July 19th, 2016

Your Audience is Disabled

Like many neurodiversity people, I maintain a personal social media presence the size of a small NGO’s. It’s what we do. Affiliation with the Neurodiversity Movement often comes with both disabled identity and experience with the internet and social media. When a person or organization doing good things for the disability community needs help with these things, I try to step in. Over time, I’ve ended up putting a lot of content on the internet, sometimes as a volunteer, sometimes for pay, and one of my fundamental guiding principles is to assume that any audience I have includes people with disabilities, including I/DD. That doesn’t mean I assume I have readers. I watch the data to know whether anyone is really listening. It just means that I consider the old disability rights and culture maxim ‘nothing about us without us.’ I avoid writing as if no one with a disability could be reading what I say.

Basically, I try not to do what many disability advocacy nonprofits do way too frequently on social media. I love most I/DD advocacy organizations, but I have to pick on them because they tend to be the worst about this with the exception of the ones with mostly or exclusively disabled leadership. When a mostly non-disabled I/DD organization offers puts disability-related information on social media, it tends to be written for loved ones. The wording goes something like this:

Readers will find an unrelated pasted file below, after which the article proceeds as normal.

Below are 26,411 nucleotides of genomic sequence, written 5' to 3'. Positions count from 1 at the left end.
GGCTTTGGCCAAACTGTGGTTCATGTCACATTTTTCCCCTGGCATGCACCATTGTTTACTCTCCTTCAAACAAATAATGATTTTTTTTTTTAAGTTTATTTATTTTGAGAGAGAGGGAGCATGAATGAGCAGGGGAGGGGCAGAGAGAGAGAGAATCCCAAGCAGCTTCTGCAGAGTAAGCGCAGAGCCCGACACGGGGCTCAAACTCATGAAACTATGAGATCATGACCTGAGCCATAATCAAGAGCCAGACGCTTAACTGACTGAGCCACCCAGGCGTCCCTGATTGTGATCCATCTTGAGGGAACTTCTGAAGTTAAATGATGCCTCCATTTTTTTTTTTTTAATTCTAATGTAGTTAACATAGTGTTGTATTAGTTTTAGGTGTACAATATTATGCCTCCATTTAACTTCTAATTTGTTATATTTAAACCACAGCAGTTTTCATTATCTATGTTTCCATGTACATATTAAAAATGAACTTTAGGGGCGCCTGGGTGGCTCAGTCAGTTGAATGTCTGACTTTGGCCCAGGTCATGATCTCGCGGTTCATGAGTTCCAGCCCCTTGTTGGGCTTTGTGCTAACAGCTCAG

“An ABLE Account might help your child plan for the future.” (bad)


“An ABLE Account might help you plan for your loved one’s future.” (worse)

Instead of

“An ABLE Account might help you or your loved one with a disability plan for the future.” (better)

It’s difficult for a person with a disability to see language that looks like it is only targeted to our non-disabled loved ones without feeling excluded from the discussion. That language is about things that concern us, but it speaks to an audience that is not us. It talks about us and over us rather than to us. It’s the language of a writer who may not completely grasp the fact that plenty of people with disabilities are literate, and many of us use the internet. People don’t like to be talked about as if they weren’t present when they are.

We argue a lot about language in I/DD circles, especially person- vs. identity-first language.* The strength of people’s convictions and the identity implications of the words people use makes it important to respect each individual’s choice. However, we’re missing a language problem that has the potential to make person-first and identity-first people feel equally unwelcome. If you’re blogging, posting, or tweeting about disability issues, please remember that people with disabilities are part of your audience, ultimately the reason that creating or moving content about disability is something you do. Structure your sentences and pick your words to show that you know we’re here, listening, and maybe the ones using the information or taking the advice. Use language that wraps in people with disabilities, our loved ones, and people who fall into both categories. There are more of those than you think. You should do this out of politeness, but you might want to do it for other reasons, too. If you recognize us, if your language conveys a respectful acknowledgment of our presence, we might just be a little more likely to click ‘Like,’ ‘Retweet,’ or ‘Add to Cart.’

*Think ‘person with Down Syndrome’ vs. ‘Autistic person.’

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